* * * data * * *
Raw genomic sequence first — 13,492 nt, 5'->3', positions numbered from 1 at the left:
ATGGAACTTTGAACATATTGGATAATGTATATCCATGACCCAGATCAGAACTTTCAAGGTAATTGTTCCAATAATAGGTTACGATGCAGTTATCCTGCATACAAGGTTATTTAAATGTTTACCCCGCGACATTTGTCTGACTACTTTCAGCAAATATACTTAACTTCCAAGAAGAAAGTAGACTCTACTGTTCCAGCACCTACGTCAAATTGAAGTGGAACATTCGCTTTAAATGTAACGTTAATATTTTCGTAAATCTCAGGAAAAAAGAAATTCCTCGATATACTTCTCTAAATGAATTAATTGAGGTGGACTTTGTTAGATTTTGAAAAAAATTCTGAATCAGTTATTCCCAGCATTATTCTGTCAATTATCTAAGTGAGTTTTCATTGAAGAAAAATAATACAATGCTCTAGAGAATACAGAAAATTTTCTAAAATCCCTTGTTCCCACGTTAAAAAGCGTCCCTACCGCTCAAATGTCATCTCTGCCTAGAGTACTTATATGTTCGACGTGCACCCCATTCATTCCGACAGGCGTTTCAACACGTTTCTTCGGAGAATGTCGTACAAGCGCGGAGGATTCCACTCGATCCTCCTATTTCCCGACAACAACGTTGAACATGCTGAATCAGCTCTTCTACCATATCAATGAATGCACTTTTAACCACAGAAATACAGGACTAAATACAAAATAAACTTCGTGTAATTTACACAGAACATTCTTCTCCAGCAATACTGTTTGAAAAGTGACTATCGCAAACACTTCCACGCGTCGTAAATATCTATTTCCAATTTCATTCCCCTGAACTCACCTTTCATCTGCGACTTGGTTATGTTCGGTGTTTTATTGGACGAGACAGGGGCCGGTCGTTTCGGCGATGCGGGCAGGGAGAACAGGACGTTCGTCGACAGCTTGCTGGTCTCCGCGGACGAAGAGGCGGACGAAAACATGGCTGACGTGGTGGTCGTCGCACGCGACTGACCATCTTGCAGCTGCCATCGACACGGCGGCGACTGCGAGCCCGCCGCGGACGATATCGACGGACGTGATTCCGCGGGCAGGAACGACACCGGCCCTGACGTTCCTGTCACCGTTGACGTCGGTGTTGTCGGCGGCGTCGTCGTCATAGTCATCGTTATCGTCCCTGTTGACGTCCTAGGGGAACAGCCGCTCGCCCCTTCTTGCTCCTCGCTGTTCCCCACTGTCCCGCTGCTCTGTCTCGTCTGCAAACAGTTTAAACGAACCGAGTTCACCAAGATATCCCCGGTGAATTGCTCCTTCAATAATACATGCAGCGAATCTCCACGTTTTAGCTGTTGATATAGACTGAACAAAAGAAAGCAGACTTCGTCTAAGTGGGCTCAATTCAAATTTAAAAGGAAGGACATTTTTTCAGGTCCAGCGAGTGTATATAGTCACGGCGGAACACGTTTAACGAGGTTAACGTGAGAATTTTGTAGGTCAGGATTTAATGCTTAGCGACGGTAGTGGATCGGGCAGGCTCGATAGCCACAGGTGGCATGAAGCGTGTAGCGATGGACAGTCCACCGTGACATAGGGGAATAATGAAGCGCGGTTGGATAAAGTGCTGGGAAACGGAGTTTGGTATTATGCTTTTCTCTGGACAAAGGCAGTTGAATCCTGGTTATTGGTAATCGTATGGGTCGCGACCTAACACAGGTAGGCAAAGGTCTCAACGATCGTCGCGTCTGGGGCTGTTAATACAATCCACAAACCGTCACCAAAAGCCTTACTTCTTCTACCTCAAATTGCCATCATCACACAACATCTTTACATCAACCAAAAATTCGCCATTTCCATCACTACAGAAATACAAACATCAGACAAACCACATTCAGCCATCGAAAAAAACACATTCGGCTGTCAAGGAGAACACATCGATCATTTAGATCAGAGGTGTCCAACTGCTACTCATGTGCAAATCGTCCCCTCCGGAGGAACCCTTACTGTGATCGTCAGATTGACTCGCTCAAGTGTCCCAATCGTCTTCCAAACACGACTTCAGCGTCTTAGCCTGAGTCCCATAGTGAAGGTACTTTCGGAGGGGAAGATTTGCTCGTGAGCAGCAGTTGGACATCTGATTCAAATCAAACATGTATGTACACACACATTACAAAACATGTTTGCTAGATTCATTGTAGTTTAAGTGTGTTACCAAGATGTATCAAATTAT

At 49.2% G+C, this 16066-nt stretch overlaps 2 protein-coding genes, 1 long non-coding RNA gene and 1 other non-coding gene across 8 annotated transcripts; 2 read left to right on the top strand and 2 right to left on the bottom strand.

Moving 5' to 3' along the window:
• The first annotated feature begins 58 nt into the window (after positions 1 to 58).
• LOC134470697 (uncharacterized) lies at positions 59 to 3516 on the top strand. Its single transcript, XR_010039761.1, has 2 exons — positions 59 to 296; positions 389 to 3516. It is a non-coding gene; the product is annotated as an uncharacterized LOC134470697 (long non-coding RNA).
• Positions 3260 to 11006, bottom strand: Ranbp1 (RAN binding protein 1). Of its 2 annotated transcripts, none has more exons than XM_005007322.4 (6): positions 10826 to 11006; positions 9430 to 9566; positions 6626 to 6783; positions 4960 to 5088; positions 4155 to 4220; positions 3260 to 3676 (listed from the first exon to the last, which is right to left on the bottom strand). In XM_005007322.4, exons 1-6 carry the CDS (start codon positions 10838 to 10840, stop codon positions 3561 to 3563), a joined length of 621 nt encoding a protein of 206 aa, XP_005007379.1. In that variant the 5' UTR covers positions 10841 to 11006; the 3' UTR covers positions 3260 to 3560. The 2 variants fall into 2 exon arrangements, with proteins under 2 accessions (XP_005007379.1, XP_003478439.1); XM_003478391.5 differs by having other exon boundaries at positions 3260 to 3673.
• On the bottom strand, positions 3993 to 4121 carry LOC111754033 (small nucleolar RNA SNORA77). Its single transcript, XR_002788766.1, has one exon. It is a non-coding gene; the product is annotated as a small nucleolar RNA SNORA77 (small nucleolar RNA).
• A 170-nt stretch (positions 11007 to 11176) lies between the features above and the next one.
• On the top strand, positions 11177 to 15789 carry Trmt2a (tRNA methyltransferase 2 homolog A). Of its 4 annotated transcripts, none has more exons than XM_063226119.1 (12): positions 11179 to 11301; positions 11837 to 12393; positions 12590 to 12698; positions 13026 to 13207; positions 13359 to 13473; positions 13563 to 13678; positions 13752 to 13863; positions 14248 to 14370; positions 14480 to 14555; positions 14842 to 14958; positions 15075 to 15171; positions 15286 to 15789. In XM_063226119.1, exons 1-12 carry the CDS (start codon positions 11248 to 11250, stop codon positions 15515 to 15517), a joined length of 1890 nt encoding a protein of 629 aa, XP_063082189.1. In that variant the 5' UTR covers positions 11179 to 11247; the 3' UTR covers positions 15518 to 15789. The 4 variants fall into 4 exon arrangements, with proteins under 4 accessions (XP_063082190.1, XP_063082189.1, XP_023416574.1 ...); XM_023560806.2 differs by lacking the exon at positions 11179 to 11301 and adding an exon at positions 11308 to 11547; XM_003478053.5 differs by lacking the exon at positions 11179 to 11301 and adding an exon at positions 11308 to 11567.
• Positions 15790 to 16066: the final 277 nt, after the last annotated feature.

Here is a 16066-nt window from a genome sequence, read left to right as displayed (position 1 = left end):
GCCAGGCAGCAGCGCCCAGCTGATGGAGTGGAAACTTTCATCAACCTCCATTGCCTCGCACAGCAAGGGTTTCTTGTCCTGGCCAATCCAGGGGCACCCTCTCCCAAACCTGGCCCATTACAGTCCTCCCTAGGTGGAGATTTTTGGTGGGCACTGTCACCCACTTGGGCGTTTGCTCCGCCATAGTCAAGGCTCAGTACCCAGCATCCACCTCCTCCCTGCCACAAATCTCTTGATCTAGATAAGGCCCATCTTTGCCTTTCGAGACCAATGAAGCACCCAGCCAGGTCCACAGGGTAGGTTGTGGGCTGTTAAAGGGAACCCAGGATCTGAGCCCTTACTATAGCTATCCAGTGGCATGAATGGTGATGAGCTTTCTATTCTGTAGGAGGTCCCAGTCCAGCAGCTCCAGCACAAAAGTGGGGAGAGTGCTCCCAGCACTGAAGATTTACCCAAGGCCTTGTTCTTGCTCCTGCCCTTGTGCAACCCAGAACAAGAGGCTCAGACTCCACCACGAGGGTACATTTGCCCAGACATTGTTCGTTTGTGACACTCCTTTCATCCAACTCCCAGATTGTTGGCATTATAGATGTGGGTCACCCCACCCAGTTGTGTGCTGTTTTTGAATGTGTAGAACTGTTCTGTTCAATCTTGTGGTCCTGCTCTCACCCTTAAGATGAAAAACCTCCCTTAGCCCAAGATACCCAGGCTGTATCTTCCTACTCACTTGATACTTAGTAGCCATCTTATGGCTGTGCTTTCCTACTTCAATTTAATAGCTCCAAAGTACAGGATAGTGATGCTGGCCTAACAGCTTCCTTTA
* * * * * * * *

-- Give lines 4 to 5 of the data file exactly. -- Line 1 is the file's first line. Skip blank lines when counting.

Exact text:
Moving 5' to 3' along the window:
• The first annotated feature begins 58 nt into the window (after positions 1 to 58).